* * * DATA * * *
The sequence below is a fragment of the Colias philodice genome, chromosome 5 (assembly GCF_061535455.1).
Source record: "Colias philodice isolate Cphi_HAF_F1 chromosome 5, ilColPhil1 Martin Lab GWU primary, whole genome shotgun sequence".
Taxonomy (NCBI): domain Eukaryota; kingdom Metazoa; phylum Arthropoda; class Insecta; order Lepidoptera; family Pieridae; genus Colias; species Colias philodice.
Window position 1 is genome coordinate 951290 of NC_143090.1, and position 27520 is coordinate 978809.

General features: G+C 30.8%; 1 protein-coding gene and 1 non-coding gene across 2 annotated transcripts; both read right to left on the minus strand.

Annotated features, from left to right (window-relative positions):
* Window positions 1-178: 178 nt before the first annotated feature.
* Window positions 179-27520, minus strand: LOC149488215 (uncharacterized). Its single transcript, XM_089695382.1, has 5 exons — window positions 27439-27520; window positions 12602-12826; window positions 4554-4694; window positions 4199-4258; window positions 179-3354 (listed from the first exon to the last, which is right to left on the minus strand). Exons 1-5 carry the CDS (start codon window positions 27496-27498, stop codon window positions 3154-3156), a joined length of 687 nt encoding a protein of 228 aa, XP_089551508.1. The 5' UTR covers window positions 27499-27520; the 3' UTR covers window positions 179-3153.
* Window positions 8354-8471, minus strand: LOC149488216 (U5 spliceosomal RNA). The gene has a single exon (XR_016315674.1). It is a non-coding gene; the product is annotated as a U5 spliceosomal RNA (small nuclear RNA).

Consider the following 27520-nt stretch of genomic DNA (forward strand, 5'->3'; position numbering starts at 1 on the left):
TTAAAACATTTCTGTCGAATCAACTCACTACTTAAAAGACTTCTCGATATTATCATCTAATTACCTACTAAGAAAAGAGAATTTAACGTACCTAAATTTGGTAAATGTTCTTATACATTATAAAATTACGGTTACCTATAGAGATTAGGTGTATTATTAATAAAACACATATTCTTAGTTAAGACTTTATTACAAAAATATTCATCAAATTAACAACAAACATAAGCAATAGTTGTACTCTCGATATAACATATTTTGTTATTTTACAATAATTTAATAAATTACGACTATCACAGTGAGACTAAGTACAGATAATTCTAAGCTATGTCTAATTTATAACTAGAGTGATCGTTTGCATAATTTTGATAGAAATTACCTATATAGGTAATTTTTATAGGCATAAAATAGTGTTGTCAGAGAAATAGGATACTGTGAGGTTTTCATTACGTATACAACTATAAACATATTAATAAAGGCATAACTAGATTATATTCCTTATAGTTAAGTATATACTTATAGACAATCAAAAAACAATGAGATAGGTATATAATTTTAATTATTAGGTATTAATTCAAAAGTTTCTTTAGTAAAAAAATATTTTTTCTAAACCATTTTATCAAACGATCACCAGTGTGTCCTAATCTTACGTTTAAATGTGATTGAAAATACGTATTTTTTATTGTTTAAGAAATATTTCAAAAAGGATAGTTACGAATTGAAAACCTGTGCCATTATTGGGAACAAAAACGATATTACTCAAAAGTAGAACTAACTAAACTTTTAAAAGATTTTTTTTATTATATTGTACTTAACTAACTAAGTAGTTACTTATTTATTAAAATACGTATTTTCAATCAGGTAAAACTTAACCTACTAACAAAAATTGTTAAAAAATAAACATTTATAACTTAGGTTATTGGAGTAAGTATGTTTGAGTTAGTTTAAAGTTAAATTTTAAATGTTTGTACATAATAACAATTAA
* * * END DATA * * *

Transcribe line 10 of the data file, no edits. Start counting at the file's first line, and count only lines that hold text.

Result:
Consider the following 27520-nt stretch of genomic DNA (forward strand, 5'->3'; position numbering starts at 1 on the left):